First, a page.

My brain nearly exploded(11 votes)

## Video transcript

- We're asked what is the
constant of proportionality between Y and X in the graph? And just as a reminder,
when we're talking about constant of proportionality, it sounds like a very fancy thing, but it's not too bad. If we're thinking about
any X-Y pair on this, on this line, let's say, right over here. We have some X comma Y. If Y is proportionate,
or is proportional to X, then that means we can say that
Y is equal to some constant. Y is equal to some constant times X. And that constant, that is our
constant of proportionality, right over there. Sometimes you'll see this expressed, if you divide both sides by X, sometimes you'll see this as Y over X, is equal to the constant
of proportionality. It shows for any X-Y pair, if
you take your Y divided by X, what do you get? That's the same, same thing. So with that out of the way, see if you can answer their question. What is the constant of proportionality between Y and X in the graph? Well they very clearly give
us a point right over here, this point is the point
three, three comma two. And so we could set it up a few ways. We could say, look when Y is equal to two, X is equal to three, and so
two would need to be equal to some constant of
proportionality times three. And if you wanted to solve for this, you just divide both sides by the three. So divide both sides by three, and you would get your
constant of proportionality is two-thirds. Another way to do it, right over here. Well here, we've kind
of already solved for our constant of proportionality. When Y, or we could say, when X is three, when X is three, Y is equal to two. In either case, our
constant of proportionality is two-thirds. Let's do another example. So here we have which line has
a constant of proportionality between Y and X of five over four. So pause the video and see
if you can figure that out. So the key realization
is we should test points on these lines, we should test X-Y pairs, and say, look if we
take our Y divided by X, do we get five-fourths? Because that would be our
constant of proportionality. So let's first try, let's
try line A right over here. So line A, let me find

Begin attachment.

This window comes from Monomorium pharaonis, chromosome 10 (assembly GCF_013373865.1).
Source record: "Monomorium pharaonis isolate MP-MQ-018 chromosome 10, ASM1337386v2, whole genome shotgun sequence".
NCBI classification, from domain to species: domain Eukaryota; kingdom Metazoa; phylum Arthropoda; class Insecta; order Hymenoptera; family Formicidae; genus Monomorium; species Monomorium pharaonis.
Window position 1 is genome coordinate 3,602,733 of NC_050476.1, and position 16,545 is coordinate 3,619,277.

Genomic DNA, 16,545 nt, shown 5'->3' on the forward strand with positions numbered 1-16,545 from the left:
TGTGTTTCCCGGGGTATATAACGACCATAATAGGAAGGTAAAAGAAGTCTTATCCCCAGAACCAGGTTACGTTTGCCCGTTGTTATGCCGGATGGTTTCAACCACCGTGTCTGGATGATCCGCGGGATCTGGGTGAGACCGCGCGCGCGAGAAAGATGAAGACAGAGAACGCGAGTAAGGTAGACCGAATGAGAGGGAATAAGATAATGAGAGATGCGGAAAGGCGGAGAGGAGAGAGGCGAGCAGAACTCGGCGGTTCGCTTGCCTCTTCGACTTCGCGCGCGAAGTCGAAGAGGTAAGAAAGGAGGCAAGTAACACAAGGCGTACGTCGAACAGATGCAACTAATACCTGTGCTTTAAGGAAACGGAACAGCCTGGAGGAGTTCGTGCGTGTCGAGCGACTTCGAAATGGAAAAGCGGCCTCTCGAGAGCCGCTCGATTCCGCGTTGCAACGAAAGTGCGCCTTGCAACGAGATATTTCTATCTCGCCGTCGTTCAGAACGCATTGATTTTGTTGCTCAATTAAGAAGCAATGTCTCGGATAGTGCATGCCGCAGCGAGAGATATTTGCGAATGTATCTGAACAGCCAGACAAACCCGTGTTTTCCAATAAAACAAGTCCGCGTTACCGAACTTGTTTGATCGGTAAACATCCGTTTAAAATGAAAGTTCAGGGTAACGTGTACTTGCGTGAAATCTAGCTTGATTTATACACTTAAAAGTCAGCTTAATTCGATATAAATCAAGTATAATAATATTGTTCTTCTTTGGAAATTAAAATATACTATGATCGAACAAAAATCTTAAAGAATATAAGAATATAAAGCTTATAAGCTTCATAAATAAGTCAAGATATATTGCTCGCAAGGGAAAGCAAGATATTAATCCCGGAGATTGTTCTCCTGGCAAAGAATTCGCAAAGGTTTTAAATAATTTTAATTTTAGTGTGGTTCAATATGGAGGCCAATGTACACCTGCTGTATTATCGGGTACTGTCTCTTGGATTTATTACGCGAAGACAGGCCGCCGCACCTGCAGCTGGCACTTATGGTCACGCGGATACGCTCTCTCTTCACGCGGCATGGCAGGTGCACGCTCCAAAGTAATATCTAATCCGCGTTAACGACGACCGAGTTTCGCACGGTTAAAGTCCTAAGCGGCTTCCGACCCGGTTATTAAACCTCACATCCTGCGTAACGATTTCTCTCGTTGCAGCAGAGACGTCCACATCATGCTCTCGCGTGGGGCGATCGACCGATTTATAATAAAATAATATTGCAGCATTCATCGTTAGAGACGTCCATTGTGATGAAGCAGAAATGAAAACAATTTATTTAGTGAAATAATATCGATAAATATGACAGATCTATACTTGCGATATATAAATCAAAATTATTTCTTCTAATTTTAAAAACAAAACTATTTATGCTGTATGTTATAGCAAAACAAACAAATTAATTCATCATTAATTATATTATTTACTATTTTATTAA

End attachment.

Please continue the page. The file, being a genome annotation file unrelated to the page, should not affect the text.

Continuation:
a point that sits on it. so that looks like a
point that sits on it. And so if I take, this is
the point two comma five. And so if I took Y divided by X, I would get a constant of
proportionality as five halves. So A is not going to be our answer. We wanna get to a constant
of proportionality of five-fourths. Alright, let's try B. Okay
B, let me find a point on B. Looks like this is a point on B. That is the point four
comma five, four comma five. And so in this situation, K
would be our Y, which is five, divided by our X, which is four. So it looks like B is our choice. For kicks, you could also look at the constant of proportionality
right over here. Now there is one interesting example that I just wanna touch on
before we finish these examples. What about a situation
where Y is equal to X? What is the constant of
proportionality then? And what would it look like as a line? Pause this video and think about it. Well, there's really nothing new here. It's just, you might not really see the constant of proportionality when you see it expressed this way. But Y is equal to X, is the same thing as Y is equal to one times X. And so then it might jump out at you that the constant of proportionality is one in this scenario right over here. Or if you took Y divided by X, Y over... Let me do it in that black color. Or if you took Y over X,
you divided both sides by X, you would be left with the
constant of proportionality, which would be equal to one. And if you wanted to graph it, well it would just look like this. Y would be equal to X, for all X's. So that's what when your
constant of proportionality is one, you would... Those would represent
points on this orange line that I just constructed.